REVIEW: A Quiet Place/ A Quiet Place Part II
In 2018, director John Krasinski delivered a gripping thriller in the guise of a science fiction/horror film, something that would not have out of place in the 1950s. A Quiet Place, though, was a contemporary film as it focused entirely on a family, trying to survive in a world post-invasion. The aliens, in this case, had such a superior sense of hearing that the merest cough would alert them, allowing them to hunt you down. Whatever made the sound was destined to be destroyed.
As a result, husband Lee (Krasinski), pregnant wife Evelyn (Emily Blunt), deaf daughter Reagan (Millicent Simmonds), and son Marcus (Noah Jupe) try to navigate the world where the merest whisper could be a death sentence. It is a post-apocalyptic tale of survival that works on the screen as the audience is caught up in the long silences, the heightened sense of danger around every corner, and admiring the ingenuity and love clearly evident during the movie.
It proved such a success, that to Krasinski’s surprise, Paramount Pictures ordered a sequel. The film was shot and then delayed by the Covid-19 pandemic. When it opened in the spring, it was a major success, both critically and commercially.
The new film is out now in 4k Ultra HD and in a variety of other formats. Interestingly, the two films were combined into a two-disc Blu-ray release, in case you missed the first one.
The first film was shot on actual film and the high definition transfer is immaculate with excellent color saturation. For a film where sound or its absence was vital, the audio track is equal to the visual presentation.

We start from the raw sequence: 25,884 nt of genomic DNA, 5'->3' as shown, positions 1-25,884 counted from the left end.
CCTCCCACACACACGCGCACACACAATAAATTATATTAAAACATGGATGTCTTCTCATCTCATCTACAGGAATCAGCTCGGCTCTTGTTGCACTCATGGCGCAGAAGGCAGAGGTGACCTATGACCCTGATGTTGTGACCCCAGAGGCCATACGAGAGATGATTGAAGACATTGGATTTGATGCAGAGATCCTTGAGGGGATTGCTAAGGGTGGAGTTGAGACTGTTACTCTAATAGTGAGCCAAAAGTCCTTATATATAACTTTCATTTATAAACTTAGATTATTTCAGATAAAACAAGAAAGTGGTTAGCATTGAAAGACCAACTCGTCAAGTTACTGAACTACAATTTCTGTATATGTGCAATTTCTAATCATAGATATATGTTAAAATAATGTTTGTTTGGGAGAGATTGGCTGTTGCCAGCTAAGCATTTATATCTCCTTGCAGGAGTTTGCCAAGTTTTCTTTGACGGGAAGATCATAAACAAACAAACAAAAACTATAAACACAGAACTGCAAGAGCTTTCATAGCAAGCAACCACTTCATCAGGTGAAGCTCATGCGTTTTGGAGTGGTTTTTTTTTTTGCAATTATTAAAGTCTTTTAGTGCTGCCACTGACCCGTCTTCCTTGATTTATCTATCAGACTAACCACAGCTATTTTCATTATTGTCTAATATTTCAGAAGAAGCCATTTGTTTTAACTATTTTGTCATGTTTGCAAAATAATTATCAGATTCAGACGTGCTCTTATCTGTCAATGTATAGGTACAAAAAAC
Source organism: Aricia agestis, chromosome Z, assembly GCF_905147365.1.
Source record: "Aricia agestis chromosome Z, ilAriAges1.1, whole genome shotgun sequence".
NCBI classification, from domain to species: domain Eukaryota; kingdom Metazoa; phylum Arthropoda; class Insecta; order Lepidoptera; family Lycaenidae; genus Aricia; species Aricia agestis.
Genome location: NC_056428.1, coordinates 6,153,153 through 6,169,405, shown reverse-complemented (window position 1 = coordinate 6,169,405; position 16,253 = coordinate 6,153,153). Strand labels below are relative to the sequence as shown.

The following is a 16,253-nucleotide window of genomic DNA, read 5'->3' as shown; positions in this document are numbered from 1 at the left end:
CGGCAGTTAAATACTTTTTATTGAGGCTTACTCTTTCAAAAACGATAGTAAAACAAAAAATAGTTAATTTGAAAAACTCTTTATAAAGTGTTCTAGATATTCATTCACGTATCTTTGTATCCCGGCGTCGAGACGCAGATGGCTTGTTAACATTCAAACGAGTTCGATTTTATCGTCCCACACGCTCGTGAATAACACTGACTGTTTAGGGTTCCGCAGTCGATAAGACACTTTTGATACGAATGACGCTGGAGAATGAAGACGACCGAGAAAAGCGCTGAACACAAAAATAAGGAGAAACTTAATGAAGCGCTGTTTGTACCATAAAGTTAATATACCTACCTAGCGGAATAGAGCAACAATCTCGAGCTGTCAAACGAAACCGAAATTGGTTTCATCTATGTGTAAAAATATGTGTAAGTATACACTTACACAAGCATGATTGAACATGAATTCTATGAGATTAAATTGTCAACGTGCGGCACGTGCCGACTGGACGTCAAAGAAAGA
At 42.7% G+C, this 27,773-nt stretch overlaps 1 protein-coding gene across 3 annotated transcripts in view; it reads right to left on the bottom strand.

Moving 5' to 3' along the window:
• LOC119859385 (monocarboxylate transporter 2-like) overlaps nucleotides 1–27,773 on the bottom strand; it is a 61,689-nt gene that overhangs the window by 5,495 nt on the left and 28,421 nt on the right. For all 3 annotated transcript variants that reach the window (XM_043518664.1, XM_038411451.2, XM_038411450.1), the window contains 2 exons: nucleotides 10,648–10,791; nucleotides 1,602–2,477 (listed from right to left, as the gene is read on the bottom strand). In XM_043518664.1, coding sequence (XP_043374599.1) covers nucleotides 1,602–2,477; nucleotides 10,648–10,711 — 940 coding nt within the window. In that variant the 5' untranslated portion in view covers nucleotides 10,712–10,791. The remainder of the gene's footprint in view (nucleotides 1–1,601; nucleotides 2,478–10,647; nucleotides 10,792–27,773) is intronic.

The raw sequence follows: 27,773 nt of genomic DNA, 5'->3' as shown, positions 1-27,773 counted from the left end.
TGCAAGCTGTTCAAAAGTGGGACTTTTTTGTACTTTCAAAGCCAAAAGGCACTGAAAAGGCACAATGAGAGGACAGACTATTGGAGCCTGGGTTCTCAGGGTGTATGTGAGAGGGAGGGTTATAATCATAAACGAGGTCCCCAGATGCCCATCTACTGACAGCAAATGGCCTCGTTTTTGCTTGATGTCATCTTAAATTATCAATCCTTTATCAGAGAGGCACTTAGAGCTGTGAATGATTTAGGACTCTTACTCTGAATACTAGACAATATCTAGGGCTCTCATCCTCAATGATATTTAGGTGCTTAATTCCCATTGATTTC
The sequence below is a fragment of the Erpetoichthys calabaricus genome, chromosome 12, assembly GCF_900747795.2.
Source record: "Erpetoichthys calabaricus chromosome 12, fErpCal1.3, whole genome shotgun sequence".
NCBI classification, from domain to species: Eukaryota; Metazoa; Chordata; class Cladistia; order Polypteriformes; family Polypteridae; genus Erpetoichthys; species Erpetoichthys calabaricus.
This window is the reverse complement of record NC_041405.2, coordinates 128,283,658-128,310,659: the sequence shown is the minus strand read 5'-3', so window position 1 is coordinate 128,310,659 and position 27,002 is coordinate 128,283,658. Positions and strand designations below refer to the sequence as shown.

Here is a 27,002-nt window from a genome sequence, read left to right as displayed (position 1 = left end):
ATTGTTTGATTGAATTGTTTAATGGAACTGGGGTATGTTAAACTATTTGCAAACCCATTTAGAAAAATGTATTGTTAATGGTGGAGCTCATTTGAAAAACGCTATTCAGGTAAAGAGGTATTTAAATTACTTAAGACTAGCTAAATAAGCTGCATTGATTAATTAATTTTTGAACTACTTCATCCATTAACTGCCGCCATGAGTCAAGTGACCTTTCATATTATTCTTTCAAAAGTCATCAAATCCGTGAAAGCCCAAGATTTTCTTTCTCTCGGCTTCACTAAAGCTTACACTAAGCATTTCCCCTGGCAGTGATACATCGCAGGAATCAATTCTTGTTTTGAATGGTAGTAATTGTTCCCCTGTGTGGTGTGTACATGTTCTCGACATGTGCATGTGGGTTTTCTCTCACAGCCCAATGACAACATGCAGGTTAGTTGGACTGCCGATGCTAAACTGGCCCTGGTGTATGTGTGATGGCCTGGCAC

The first disc contains three featurettes: Reading the Quiet — Behind the Scenes of A Quiet Place (14:45), The Sound of Darkness — Editing Sound for A Quiet Place (11:44), A Reason for Silence — The Visual Effects of A Quiet Place (7:33).
A Quiet Place Part II opens with a flashback that details the day the aliens crashed to earth and the panic that ensued. After that, we pick up pretty immediately after the first film as new mom Evelyn has to keep her newborn silent and circumstances force them from the sanctuary Lee had built for them. Their trek brings them into the world of survivalist Emmett (Cillian Murphy) and the possibility that surviving humans are gathering somewhere nearby. As Evelyn goes to investigate, the narrative tension is successfully mounted and sustained, letting body language and facial expression do a lot of the heavy lifting. We have multiple threads to follow this time, but director Krasinski does a masterful job letting these breath and showing the characters grow.
Yes, things wind down to a satisfying ending, but you can see the door remains open for more stories told in this frighteningly familiar world.
The high-definition transfer is not as brilliant as the first disc but certainly satisfactory enough for home viewing. Instead, the Dolby Atmos audio track is much superior and makes the viewing much better.
Time, there are more featurettes, well worth a look: Director’s Diary: Filming with John Krasinski (9:38), Pulling Back the Curtain (3:47); Regan’s Journey (6:19); Surviving the Marina (5:00); and Detectable Disturbance: Visual Effects and Sound Design (8:26).
The double-feature Blu-ray comes with Digital HD codes for both films with most of the featurettes available for streaming.